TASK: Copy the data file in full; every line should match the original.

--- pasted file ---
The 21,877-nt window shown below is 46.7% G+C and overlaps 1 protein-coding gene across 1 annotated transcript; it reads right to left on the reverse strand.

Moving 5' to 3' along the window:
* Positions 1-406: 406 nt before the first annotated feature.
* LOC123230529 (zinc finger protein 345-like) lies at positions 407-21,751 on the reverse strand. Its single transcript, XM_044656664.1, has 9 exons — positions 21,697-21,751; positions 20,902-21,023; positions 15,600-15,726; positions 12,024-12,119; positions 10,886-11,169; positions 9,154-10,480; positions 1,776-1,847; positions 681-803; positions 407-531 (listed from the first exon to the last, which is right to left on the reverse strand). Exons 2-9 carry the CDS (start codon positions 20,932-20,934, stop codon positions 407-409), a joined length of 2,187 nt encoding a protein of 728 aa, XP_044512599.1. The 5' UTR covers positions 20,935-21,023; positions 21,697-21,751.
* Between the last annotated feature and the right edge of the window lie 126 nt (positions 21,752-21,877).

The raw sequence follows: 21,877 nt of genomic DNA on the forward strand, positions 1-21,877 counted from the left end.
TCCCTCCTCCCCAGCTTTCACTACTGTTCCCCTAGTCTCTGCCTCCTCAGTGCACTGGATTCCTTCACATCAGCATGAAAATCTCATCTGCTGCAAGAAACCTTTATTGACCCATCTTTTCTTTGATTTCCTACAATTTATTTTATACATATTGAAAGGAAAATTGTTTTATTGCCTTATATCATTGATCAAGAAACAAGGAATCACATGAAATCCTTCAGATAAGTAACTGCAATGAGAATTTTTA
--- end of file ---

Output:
The 21,877-nt window shown below is 46.7% G+C and overlaps 1 protein-coding gene across 1 annotated transcript; it reads right to left on the reverse strand.

Moving 5' to 3' along the window:
* Positions 1-406: 406 nt before the first annotated feature.
* LOC123230529 (zinc finger protein 345-like) lies at positions 407-21,751 on the reverse strand. Its single transcript, XM_044656664.1, has 9 exons — positions 21,697-21,751; positions 20,902-21,023; positions 15,600-15,726; positions 12,024-12,119; positions 10,886-11,169; positions 9,154-10,480; positions 1,776-1,847; positions 681-803; positions 407-531 (listed from the first exon to the last, which is right to left on the reverse strand). Exons 2-9 carry the CDS (start codon positions 20,932-20,934, stop codon positions 407-409), a joined length of 2,187 nt encoding a protein of 728 aa, XP_044512599.1. The 5' UTR covers positions 20,935-21,023; positions 21,697-21,751.
* Between the last annotated feature and the right edge of the window lie 126 nt (positions 21,752-21,877).

The raw sequence follows: 21,877 nt of genomic DNA on the forward strand, positions 1-21,877 counted from the left end.
TCCCTCCTCCCCAGCTTTCACTACTGTTCCCCTAGTCTCTGCCTCCTCAGTGCACTGGATTCCTTCACATCAGCATGAAAATCTCATCTGCTGCAAGAAACCTTTATTGACCCATCTTTTCTTTGATTTCCTACAATTTATTTTATACATATTGAAAGGAAAATTGTTTTATTGCCTTATATCATTGATCAAGAAACAAGGAATCACATGAAATCCTTCAGATAAGTAACTGCAATGAGAATTTTTA